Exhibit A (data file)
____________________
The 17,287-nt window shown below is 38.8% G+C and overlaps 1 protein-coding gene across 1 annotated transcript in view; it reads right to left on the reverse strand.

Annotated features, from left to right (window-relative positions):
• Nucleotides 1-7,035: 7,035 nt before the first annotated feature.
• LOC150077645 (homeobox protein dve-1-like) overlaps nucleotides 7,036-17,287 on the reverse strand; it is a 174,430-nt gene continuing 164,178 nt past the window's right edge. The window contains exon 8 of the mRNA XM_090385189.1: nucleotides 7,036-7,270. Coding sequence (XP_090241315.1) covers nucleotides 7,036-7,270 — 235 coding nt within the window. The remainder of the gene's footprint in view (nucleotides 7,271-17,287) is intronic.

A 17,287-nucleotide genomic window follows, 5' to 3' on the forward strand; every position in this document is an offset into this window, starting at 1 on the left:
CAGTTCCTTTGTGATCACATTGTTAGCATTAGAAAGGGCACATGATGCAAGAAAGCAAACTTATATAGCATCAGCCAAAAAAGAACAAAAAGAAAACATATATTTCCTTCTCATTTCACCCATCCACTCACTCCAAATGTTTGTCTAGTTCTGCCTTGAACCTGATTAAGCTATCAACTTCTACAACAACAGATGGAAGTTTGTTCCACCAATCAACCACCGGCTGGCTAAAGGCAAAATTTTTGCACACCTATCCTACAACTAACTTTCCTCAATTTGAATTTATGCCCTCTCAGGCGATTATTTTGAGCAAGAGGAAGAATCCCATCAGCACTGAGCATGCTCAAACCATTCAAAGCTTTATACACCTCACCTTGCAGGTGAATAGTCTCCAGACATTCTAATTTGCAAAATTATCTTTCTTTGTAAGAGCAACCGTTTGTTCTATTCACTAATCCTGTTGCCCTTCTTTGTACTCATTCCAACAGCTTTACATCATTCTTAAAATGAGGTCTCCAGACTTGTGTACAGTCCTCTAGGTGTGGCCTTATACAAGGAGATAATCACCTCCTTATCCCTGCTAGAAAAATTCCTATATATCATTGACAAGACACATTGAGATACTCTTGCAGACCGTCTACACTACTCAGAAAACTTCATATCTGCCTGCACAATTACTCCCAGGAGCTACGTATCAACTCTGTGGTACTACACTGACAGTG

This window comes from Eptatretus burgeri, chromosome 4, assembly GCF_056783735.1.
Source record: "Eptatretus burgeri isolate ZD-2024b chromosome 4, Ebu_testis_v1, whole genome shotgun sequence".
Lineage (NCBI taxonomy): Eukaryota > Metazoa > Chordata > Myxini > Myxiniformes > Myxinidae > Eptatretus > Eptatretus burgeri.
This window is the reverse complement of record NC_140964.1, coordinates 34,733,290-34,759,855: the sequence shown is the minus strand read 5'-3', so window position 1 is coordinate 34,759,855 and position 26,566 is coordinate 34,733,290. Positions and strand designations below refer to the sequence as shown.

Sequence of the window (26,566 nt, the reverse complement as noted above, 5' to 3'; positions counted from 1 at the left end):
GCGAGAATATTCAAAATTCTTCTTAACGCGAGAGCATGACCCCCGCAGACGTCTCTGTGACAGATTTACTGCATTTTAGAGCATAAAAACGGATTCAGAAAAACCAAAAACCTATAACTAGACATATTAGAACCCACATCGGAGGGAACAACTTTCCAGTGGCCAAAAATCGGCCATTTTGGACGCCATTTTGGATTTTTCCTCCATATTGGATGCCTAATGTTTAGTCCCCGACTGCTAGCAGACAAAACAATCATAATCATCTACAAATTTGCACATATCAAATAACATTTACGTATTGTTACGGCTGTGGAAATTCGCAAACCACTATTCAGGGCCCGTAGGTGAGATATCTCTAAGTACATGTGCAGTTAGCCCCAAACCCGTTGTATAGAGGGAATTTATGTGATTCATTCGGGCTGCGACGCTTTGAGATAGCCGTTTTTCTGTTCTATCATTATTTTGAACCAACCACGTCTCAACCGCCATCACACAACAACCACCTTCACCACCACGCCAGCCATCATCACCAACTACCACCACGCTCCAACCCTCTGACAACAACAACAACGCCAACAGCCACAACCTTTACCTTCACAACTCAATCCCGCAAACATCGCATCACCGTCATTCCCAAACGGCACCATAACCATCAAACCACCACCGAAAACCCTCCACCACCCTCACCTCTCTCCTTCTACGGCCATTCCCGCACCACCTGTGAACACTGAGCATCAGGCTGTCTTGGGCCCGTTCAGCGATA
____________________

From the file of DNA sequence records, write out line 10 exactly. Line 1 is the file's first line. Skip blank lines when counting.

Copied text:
This window is the reverse complement of record NC_140964.1, coordinates 34,733,290-34,759,855: the sequence shown is the minus strand read 5'-3', so window position 1 is coordinate 34,759,855 and position 26,566 is coordinate 34,733,290. Positions and strand designations below refer to the sequence as shown.